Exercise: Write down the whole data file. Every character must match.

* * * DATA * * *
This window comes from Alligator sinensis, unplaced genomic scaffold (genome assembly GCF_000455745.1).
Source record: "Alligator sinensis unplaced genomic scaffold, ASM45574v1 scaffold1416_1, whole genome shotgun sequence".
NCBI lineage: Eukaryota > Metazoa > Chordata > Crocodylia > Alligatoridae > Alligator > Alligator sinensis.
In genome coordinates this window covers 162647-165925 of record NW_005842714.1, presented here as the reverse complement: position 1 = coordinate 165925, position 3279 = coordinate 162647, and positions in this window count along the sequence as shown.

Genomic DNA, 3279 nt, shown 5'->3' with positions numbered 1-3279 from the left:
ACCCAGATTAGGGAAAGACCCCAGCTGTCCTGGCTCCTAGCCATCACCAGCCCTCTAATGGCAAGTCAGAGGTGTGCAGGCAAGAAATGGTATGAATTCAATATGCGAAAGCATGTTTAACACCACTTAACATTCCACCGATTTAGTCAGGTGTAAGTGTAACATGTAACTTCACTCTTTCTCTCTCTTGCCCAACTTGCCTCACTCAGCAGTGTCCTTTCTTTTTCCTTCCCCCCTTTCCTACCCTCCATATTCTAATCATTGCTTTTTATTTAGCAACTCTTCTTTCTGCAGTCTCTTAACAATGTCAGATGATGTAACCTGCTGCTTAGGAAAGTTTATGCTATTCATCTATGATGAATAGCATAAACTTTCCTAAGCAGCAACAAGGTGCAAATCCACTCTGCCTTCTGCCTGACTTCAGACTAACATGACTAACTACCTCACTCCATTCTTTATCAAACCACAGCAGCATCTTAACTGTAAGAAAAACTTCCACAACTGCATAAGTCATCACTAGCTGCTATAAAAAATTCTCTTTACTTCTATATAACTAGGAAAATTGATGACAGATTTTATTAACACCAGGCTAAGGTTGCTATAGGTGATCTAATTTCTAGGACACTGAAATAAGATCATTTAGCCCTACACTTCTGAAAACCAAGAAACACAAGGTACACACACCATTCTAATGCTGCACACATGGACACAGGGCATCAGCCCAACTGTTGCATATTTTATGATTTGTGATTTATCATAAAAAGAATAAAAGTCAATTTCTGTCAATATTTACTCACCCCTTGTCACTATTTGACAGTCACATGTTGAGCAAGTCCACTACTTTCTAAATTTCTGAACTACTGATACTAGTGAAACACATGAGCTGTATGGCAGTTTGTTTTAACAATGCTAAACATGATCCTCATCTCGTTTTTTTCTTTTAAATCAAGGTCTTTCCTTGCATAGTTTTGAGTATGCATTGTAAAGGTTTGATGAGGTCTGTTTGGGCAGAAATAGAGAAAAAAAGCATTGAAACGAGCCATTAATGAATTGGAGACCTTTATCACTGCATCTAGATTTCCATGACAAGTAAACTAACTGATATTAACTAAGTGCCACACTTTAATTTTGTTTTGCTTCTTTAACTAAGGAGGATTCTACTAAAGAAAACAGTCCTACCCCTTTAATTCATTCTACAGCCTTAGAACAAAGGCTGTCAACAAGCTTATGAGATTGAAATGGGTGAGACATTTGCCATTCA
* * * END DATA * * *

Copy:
This window comes from Alligator sinensis, unplaced genomic scaffold (genome assembly GCF_000455745.1).
Source record: "Alligator sinensis unplaced genomic scaffold, ASM45574v1 scaffold1416_1, whole genome shotgun sequence".
NCBI lineage: Eukaryota > Metazoa > Chordata > Crocodylia > Alligatoridae > Alligator > Alligator sinensis.
In genome coordinates this window covers 162647-165925 of record NW_005842714.1, presented here as the reverse complement: position 1 = coordinate 165925, position 3279 = coordinate 162647, and positions in this window count along the sequence as shown.

Genomic DNA, 3279 nt, shown 5'->3' with positions numbered 1-3279 from the left:
ACCCAGATTAGGGAAAGACCCCAGCTGTCCTGGCTCCTAGCCATCACCAGCCCTCTAATGGCAAGTCAGAGGTGTGCAGGCAAGAAATGGTATGAATTCAATATGCGAAAGCATGTTTAACACCACTTAACATTCCACCGATTTAGTCAGGTGTAAGTGTAACATGTAACTTCACTCTTTCTCTCTCTTGCCCAACTTGCCTCACTCAGCAGTGTCCTTTCTTTTTCCTTCCCCCCTTTCCTACCCTCCATATTCTAATCATTGCTTTTTATTTAGCAACTCTTCTTTCTGCAGTCTCTTAACAATGTCAGATGATGTAACCTGCTGCTTAGGAAAGTTTATGCTATTCATCTATGATGAATAGCATAAACTTTCCTAAGCAGCAACAAGGTGCAAATCCACTCTGCCTTCTGCCTGACTTCAGACTAACATGACTAACTACCTCACTCCATTCTTTATCAAACCACAGCAGCATCTTAACTGTAAGAAAAACTTCCACAACTGCATAAGTCATCACTAGCTGCTATAAAAAATTCTCTTTACTTCTATATAACTAGGAAAATTGATGACAGATTTTATTAACACCAGGCTAAGGTTGCTATAGGTGATCTAATTTCTAGGACACTGAAATAAGATCATTTAGCCCTACACTTCTGAAAACCAAGAAACACAAGGTACACACACCATTCTAATGCTGCACACATGGACACAGGGCATCAGCCCAACTGTTGCATATTTTATGATTTGTGATTTATCATAAAAAGAATAAAAGTCAATTTCTGTCAATATTTACTCACCCCTTGTCACTATTTGACAGTCACATGTTGAGCAAGTCCACTACTTTCTAAATTTCTGAACTACTGATACTAGTGAAACACATGAGCTGTATGGCAGTTTGTTTTAACAATGCTAAACATGATCCTCATCTCGTTTTTTTCTTTTAAATCAAGGTCTTTCCTTGCATAGTTTTGAGTATGCATTGTAAAGGTTTGATGAGGTCTGTTTGGGCAGAAATAGAGAAAAAAAGCATTGAAACGAGCCATTAATGAATTGGAGACCTTTATCACTGCATCTAGATTTCCATGACAAGTAAACTAACTGATATTAACTAAGTGCCACACTTTAATTTTGTTTTGCTTCTTTAACTAAGGAGGATTCTACTAAAGAAAACAGTCCTACCCCTTTAATTCATTCTACAGCCTTAGAACAAAGGCTGTCAACAAGCTTATGAGATTGAAATGGGTGAGACATTTGCCATTCA